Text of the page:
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Why the initial desktop Sandy Bridge-E chips has only six (of eight) cores enabled?

We all know the Sandy Bridge E die has a total of 8 cores and 20 MB L3 cache, in addition to dual QPI links and quad DDR3 memory channels. Since the Xeon E5 workstation and server parts will have all of them, why are the desktop ones left with only six cores and 15 MB L3 cache? Look at the TDP (thermal design power) for an answer…

There was disappointment in some of the enthusiasts' circles that the initial round of desktop Socket 2011 Sandy Bridge E processors have one quarter of their cores and cache disabled. So, instead of 8 cores with 20 MB L3 cache, you get just 6 cores with 15 MB L3 enabled. The reasons mentioned, better to say speculated, along the way, were anything from the yields on this large die, or Intel's preference to sell full 8 core versions to the more lucrative workstation and server Xeon market, or even the fact that desktop apps or environments can still barely use even those 6 cores, not to mention a full set of eight.

There's another reason, that may top them all though – TDP. Yes, these are really big dies, with many cores and lots of cache – not as many as the Xeon E7 – Westmere-EX – series in the same 32 nm process, but E7's 10 cores and 30 MB cache top out at 2.4 GHz only. Here, we have an expectation that the full 8 core chip should still work at just above 3 GHz right at the announcement – at least in the '3-D workstations only' 150 W version. See the number? Now, well, desktops don't really go with more than 130 W TDP per socket these days, yet the per core clock has to be higher, to justify the migration from older Core i7, and to keep the difference with the LGA1155 4-core SB chips, as well as AMD Bulldozer.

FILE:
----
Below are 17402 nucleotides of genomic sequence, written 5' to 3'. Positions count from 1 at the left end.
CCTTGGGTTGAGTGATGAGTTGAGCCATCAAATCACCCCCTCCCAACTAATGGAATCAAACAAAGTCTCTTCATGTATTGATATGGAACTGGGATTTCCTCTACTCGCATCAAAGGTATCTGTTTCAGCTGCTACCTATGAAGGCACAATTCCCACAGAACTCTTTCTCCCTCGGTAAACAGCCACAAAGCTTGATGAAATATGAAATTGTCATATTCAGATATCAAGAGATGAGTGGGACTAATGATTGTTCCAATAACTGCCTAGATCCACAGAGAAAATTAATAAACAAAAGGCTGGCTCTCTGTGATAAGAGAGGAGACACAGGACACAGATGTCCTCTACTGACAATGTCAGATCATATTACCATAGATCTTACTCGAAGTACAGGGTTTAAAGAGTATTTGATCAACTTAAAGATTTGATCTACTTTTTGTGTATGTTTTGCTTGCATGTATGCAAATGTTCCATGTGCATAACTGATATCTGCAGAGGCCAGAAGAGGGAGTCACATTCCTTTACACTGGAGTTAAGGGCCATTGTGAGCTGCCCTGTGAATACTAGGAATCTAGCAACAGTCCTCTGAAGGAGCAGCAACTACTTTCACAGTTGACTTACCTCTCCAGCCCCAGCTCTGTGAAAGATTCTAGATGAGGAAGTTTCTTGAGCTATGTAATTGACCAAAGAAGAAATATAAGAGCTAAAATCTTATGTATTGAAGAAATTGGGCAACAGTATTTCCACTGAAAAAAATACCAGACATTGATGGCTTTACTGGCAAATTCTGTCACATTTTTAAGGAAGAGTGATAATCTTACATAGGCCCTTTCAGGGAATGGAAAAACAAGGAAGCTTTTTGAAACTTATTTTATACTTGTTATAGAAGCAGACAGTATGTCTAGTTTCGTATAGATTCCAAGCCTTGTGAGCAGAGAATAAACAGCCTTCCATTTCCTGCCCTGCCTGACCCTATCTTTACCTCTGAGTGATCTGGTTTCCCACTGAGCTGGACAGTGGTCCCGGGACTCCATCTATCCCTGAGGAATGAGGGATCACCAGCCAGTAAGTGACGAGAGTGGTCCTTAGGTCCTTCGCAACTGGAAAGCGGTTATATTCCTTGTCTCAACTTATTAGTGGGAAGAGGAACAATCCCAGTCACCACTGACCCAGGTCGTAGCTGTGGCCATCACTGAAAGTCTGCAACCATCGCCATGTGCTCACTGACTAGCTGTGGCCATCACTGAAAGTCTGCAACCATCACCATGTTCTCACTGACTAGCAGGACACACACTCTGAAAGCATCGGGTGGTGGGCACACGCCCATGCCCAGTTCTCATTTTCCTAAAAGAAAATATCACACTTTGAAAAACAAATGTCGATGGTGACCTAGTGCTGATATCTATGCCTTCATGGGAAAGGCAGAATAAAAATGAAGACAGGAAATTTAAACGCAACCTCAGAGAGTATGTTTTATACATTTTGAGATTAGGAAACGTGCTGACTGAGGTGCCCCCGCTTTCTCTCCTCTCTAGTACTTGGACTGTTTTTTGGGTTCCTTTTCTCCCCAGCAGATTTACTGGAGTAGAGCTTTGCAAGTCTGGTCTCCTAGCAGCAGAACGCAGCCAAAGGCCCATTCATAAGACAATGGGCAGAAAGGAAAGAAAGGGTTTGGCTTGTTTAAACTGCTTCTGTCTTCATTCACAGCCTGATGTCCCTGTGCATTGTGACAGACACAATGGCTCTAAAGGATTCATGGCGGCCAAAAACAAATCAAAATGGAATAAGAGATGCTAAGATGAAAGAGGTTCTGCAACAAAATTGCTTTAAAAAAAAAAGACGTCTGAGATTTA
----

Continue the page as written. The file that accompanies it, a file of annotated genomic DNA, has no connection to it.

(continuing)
So, to get 3.3 GHz or higher core speed, and fit it all into 130W TDP, a 6 core limit sounds about right for the current C series steppings at least. A future D stepping could enable higher clocks at the same TDP, or maybe enabling all the cores too at a similar speed. Intel's tradition for both Nehalem and Westmere was that, a quarter or two after the initial stepping, the next one would bring substantial improvements in frequency, or power, or both – usually one or two speed bumps within the same envelope. That was enough then, there's no reason to doubt it will be the same this time.

Else, we'd have to wait for the Ivy Bridge-E generation, still a year away…

Nebojsa Novakovic
In the spare time over the past two decades, editor and writer of high-end computer hardware and design features and analysis for European and US media and analyst houses. Reviews of high end hardware are my specialty for 28 years already.

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